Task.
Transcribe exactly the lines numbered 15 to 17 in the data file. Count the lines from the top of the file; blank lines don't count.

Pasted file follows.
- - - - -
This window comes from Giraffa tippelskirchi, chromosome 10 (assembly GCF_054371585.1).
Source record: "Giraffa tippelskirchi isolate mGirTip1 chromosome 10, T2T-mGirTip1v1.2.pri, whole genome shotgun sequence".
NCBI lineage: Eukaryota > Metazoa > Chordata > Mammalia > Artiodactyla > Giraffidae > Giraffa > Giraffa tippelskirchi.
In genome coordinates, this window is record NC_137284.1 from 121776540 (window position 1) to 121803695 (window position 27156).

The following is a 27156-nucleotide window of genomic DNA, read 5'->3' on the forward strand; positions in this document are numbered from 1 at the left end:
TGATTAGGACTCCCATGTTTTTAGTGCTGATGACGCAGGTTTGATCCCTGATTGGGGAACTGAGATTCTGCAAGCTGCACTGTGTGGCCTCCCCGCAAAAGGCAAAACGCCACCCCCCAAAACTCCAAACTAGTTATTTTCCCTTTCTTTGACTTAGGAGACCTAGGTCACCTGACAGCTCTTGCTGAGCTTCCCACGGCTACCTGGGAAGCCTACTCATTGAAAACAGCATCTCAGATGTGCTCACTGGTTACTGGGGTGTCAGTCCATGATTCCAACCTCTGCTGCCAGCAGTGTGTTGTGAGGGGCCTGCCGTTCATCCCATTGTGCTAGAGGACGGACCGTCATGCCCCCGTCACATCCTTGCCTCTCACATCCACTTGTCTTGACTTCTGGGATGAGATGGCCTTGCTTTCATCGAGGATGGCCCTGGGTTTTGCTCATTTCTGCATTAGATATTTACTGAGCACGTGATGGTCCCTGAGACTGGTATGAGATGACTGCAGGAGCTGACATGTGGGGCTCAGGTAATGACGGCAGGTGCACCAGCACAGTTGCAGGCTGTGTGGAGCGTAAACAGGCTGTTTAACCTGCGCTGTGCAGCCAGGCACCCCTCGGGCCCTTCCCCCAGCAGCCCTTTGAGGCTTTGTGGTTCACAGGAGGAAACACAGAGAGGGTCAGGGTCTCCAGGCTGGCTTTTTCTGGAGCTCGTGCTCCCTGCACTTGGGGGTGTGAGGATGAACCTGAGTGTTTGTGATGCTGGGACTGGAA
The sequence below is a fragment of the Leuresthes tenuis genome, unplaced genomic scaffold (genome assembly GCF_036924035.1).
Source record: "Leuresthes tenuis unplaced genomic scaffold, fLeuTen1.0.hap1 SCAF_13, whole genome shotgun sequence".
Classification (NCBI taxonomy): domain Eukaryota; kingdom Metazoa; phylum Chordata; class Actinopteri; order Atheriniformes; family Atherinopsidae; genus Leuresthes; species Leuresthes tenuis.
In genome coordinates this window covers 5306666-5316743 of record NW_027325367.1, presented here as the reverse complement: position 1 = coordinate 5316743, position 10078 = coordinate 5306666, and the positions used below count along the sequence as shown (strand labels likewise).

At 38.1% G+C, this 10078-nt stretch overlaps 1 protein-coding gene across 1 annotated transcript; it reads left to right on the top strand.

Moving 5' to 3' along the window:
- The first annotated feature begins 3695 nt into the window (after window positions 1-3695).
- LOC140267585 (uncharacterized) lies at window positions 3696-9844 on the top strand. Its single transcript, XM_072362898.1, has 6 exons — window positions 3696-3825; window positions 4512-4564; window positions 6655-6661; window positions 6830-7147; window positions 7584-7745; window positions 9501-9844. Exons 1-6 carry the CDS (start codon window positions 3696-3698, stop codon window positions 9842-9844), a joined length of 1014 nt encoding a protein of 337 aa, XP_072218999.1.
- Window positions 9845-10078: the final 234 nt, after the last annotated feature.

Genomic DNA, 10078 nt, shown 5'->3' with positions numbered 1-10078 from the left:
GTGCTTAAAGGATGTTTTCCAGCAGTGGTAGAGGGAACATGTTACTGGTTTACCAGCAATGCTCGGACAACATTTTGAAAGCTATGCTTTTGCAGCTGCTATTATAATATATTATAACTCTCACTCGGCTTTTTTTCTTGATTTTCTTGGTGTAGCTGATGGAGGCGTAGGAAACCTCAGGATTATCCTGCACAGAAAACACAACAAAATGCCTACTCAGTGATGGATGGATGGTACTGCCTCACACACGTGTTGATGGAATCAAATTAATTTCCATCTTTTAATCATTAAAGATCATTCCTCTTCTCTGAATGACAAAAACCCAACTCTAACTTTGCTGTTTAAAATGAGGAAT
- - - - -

- Window positions 9845-10078: the final 234 nt, after the last annotated feature.

Genomic DNA, 10078 nt, shown 5'->3' with positions numbered 1-10078 from the left:
GTGCTTAAAGGATGTTTTCCAGCAGTGGTAGAGGGAACATGTTACTGGTTTACCAGCAATGCTCGGACAACATTTTGAAAGCTATGCTTTTGCAGCTGCTATTATAATATATTATAACTCTCACTCGGCTTTTTTTCTTGATTTTCTTGGTGTAGCTGATGGAGGCGTAGGAAACCTCAGGATTATCCTGCACAGAAAACACAACAAAATGCCTACTCAGTGATGGATGGATGGTACTGCCTCACACACGTGTTGATGGAATCAAATTAATTTCCATCTTTTAATCATTAAAGATCATTCCTCTTCTCTGAATGACAAAAACCCAACTCTAACTTTGCTGTTTAAAATGAGGAAT